The Ryan White CARE Act has been enormously successful in meeting its mission to provide life-extending care and services. Because of advancements in care and treatment, the death rate from AIDS has been reduced by as much as 80 percent, and many years are being added to life expectancy for people living with HIV/AIDS.3
For many low-income people with HIV/AIDS these crucial services can only be accessed through the Ryan White CARE Act. If individuals have assets above the state's eligibility level for Medicaid, and are not yet eligible due to disability status, then they may find themselves without private health insurance and without Medicaid. Further, even if they do have public or private insurance, frequently the costs of medical care, anti-AIDS medications, and necessary support services exceed insurance coverage or are not reimbursable. These individuals desperately need continued access to medical and support services -- their very lives depend on it.
Though we have made significant progress in decreasing HIV-related morbidity and mortality, much more work remains to be done. Poverty, unequal access to care, stigma, and discrimination have prevented women and people of color with HIV/AIDS from achieving the same reductions in illness and death as have other populations.4 Further, both women and people of color have been underrepresented in clinical trials of anti-AIDS drugs, so drug efficacy and side effects specific to these populations may not be as well understood. The people at the intersection of these two communities -- women of color -- have been especially disproportionately affected by HIV/AIDS.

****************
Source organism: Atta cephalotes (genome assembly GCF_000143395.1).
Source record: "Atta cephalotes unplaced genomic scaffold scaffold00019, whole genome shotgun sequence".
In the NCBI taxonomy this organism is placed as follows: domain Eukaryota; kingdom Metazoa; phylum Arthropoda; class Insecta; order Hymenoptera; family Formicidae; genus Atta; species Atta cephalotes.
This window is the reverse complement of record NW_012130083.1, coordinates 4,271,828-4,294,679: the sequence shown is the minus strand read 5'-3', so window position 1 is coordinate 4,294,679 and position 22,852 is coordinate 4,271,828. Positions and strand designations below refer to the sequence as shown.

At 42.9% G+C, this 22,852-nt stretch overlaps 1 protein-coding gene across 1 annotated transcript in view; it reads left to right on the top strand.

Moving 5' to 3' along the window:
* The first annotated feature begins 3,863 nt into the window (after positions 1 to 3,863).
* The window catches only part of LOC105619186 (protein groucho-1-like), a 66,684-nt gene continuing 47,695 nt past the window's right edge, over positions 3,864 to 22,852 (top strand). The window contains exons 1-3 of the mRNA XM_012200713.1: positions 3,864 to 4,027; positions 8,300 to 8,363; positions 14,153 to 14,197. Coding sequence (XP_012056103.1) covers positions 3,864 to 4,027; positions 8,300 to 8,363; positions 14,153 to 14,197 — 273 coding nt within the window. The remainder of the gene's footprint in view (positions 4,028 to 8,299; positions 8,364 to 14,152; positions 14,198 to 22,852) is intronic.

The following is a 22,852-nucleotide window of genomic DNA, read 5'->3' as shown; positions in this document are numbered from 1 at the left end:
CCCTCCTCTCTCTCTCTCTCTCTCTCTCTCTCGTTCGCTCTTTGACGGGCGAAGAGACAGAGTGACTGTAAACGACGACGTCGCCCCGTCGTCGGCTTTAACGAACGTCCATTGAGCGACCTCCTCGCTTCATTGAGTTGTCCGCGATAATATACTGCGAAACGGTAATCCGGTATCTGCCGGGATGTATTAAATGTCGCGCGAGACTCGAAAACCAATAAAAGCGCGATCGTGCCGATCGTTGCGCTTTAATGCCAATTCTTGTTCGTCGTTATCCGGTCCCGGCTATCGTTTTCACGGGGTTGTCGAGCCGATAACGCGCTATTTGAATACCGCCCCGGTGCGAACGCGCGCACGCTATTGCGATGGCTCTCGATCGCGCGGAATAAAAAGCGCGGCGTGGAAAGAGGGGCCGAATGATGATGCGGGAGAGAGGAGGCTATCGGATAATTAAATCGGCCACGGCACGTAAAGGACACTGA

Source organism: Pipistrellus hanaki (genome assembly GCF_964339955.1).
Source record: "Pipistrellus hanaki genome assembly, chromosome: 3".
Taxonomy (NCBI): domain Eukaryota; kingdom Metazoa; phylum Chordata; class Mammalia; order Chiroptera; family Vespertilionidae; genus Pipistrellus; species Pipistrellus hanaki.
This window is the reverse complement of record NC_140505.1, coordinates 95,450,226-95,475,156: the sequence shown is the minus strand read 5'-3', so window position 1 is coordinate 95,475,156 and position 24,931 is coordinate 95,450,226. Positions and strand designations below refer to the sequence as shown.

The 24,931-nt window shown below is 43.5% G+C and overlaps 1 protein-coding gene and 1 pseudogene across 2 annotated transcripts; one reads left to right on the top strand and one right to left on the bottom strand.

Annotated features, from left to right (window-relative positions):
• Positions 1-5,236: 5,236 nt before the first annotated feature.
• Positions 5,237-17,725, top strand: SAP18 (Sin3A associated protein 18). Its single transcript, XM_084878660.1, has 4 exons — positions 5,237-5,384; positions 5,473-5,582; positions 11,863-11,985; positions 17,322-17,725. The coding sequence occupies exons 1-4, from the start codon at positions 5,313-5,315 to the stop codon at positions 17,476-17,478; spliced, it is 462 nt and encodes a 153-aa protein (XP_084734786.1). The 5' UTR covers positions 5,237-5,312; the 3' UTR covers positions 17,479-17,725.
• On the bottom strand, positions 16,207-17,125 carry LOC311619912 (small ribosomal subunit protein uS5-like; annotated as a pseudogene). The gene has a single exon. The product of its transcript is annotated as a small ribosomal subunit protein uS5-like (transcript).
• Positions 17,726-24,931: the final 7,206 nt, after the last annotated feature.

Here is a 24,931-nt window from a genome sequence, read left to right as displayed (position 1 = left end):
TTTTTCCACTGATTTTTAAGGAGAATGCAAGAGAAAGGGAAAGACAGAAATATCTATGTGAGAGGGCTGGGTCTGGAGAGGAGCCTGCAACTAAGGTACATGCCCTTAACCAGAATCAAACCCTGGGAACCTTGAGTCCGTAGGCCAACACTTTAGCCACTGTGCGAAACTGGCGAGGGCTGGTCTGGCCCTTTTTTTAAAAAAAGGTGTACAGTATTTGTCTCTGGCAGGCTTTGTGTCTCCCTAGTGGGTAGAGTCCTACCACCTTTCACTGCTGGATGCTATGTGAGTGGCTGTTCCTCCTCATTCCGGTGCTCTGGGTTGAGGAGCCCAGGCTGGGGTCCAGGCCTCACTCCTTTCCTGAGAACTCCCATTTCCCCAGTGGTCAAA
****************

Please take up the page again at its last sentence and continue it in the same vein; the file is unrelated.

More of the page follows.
Solving these problems is the mission of Title IV programs. By developing medical care and support services especially designed to reach women, children, youth, and families, Title IV grantees have been very successful in bringing these communities affected by HIV/AIDS into care and responding to health care disparities. The vast majority of Title IV consumers are women, and Title IV serves the largest percentage of people of color of any title in the CARE Act. Title IV is working to promote positive health outcomes among women and people of color affected by HIV/AIDS by developing a comprehensive system of care specifically tailored to the needs of these communities, including support and assistance for clinical trial enrollment.
These systems of care require additional support. The CARE Act must be reauthorized on time and with policies that promote effective care and treatment. The reauthorization must acknowledge the difficulty of developing a care network and providing the comprehensive services women, children, youth, and families need. Care and treatment for people living with HIV/AIDS are becoming more complicated. Finding the right treatment regimen is a complex process, and drug resistance and treatment failure can occur over time. Furthermore, though significantly extending people's lives has been a great accomplishment, it has also required addressing other health problems that can arise, independent of HIV infection. Ensuring that all people affected by HIV/AIDS share in the gains made so far in fighting the disease and expanding services to further reduce HIV-related illness, suffering, and death must be the goal of the 2005 reauthorization of the Ryan White CARE Act.
This article was provided by AIDS Alliance for Children, Youth and Families. It is a part of the publication Renewing the Commitment: The 2005 Reauthorization of the Ryan White CARE Act.